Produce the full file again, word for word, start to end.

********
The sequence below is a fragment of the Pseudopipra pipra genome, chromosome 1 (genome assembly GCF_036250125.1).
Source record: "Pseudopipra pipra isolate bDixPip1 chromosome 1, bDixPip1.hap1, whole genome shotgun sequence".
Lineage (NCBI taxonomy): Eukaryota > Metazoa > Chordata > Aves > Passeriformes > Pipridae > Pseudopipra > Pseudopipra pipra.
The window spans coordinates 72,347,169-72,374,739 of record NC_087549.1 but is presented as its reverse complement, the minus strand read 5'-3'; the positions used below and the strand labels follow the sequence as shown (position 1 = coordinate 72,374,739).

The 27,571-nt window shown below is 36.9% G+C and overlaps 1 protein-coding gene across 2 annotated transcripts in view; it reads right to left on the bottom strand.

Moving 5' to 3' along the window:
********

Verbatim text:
The sequence below is a fragment of the Pseudopipra pipra genome, chromosome 1 (genome assembly GCF_036250125.1).
Source record: "Pseudopipra pipra isolate bDixPip1 chromosome 1, bDixPip1.hap1, whole genome shotgun sequence".
Lineage (NCBI taxonomy): Eukaryota > Metazoa > Chordata > Aves > Passeriformes > Pipridae > Pseudopipra > Pseudopipra pipra.
The window spans coordinates 72,347,169-72,374,739 of record NC_087549.1 but is presented as its reverse complement, the minus strand read 5'-3'; the positions used below and the strand labels follow the sequence as shown (position 1 = coordinate 72,374,739).

The 27,571-nt window shown below is 36.9% G+C and overlaps 1 protein-coding gene across 2 annotated transcripts in view; it reads right to left on the bottom strand.

Moving 5' to 3' along the window: